RALEIGH — North Carolina U.S. Rep. Ted Budd (NC-13) and U.S. Sen. Thom Tillis (R-NC) are leading an effort calling on North Carolina Democratic Attorney General Josh Stein to protect crisis pregnancy centers in the state and investigate vandalism that occurred at an Asheville clinic.
In a July 29 letter, the lawmakers urge Stein to use the Freedom of Clinic Entrances (FACE) Act of 1994 to protect Crisis Pregnancy Centers in North Carolina.
The lawmakers cite the attack on the Mountain Area Pregnancy Services in Asheville following the U.S. Supreme Court’s decision returning abortion decisions to the states where red graffiti left by the attackers read “if abortions aren’t safe neither are you!”
“These despicable acts violate both North Carolina law and federal law. Specifically, the Freedom of Clinic Entrances (FACE) Act of 19943 protects clinics that support pregnant women and decline to perform abortions,” the letter to Stein reads. “This law empowers state Attorneys General such as yourself with the authority to seek civil relief for conduct that violates the FACE Act.”
The letter goes on to say that “An anti-life group known as ‘Jane’s Revenge’ has claimed responsibility for numerous attacks against Crisis Pregnancy Centers, including the attack against Mountain Area Pregnancy Services. We urge you to use every resource at your disposal—both civil and criminal—to protect Crisis Pregnancy Centers, bring the perpetrators of these attacks to justice, and prosecute them to the fullest extent of the law.”
The letter was also signed by U.S. Reps. Dan Bishop (R-09), Richard Hudson (R-08), and Greg Murphy (R-03).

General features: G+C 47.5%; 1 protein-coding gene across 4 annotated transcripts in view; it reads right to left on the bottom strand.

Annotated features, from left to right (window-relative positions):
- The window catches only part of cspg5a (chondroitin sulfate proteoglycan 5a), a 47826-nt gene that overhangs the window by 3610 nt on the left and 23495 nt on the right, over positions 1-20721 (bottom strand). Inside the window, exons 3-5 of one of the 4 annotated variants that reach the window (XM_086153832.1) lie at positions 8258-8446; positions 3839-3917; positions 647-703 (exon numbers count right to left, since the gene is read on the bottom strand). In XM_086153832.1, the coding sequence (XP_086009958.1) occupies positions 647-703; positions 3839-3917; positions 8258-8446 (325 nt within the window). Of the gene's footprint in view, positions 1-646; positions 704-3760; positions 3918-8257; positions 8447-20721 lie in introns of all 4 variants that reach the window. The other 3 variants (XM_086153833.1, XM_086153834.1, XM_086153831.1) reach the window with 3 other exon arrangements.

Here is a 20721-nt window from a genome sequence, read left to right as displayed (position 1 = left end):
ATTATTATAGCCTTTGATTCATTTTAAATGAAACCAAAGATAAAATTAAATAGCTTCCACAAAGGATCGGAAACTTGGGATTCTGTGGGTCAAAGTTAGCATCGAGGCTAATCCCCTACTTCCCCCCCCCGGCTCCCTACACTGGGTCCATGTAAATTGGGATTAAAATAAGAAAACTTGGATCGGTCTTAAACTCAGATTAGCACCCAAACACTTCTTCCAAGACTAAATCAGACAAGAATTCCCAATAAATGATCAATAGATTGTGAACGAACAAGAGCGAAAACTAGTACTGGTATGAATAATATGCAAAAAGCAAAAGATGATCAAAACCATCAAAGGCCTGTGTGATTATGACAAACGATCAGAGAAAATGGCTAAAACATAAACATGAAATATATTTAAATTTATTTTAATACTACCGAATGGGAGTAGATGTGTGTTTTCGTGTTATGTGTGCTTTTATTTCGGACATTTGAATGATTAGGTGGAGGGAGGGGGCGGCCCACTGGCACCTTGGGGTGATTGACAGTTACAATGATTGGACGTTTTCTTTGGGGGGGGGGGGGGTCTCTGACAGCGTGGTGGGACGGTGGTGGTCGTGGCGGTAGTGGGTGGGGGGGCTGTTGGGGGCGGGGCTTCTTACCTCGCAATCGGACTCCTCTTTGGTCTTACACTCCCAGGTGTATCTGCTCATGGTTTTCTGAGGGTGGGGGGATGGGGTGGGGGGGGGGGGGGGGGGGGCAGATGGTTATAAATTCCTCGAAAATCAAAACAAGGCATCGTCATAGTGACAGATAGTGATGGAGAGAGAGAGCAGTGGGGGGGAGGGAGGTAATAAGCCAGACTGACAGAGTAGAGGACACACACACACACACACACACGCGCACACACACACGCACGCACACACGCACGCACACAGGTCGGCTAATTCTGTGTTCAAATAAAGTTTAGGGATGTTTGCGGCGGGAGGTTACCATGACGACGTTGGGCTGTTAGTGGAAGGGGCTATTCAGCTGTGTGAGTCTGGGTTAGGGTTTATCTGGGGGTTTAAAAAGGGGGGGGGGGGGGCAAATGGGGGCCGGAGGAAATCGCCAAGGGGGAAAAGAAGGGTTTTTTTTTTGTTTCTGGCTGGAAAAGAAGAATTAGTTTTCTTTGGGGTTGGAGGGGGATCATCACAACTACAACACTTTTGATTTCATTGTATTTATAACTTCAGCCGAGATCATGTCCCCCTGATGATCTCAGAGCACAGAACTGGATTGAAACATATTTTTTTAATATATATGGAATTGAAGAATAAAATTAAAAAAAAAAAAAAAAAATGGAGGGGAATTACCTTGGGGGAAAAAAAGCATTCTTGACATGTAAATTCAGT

The congressional members want Stein to provide an update by Aug. 15.
The request to Stein comes after 20 members of the U.S. House sent a letter in June to U.S. Attorney General Merrick Garland reminding him of his responsibility to defend Crisis Pregnancy Centers.
On June 24, state legislative leaders House Speaker Tim Moore (R-Kings Mountain) and Senate Leader Phil Berger (R-Eden) called on Stein to take the necessary actions to reinstate North Carolina’s 20-week abortion ban. Stein would later refuse the request but not before taking to Twitter to defend abortion rights in the state while at the same time fundraising off the issue.
On July 21, Stein issued a formal statement that “The Department of Justice will not take action that would restrict women’s ability to make their own reproductive health care decisions.”
Moore and Berger have since sought outside counsel with the Alliance For Defending Freedom (ADF) and on July 27 filed an amicus brief with U.S. District Judge William Osteen asking that he vacate his 2019 ruling based on Roe v. Wade that blocked the state’s 20-week ban.
The brief takes aim at Stein’s public remarks, stating that “Within moments of the Dobbs decision being issued, the attorney general decried the ruling and posted on Twitter asking people to donate to his political campaign so that he could fight against pro-life laws,” and that “(Stein) publicly opposes the statutes he is tasked with defending and is engaged in fundraising efforts based on his opposition.”
“North Carolina’s abortion statutes are undeniably lawful under Dobbs, and there is no longer any basis for an injunction to shackle the state from pursuing its legitimate interest,” reads the brief.
“It’s time to allow North Carolina to better protect unborn lives and the health and safety of mothers,” ADF Senior Counsel Denise Harle, director of the ADF Center for Life, said in a statement. “The state’s attorney general is refusing to do his job, which is to uphold the law and protect life, which is what the citizens of North Carolina have chosen to do through their elected lawmakers. We are urging the court to swiftly restore justice to North Carolina and allow the enforcement of its law.”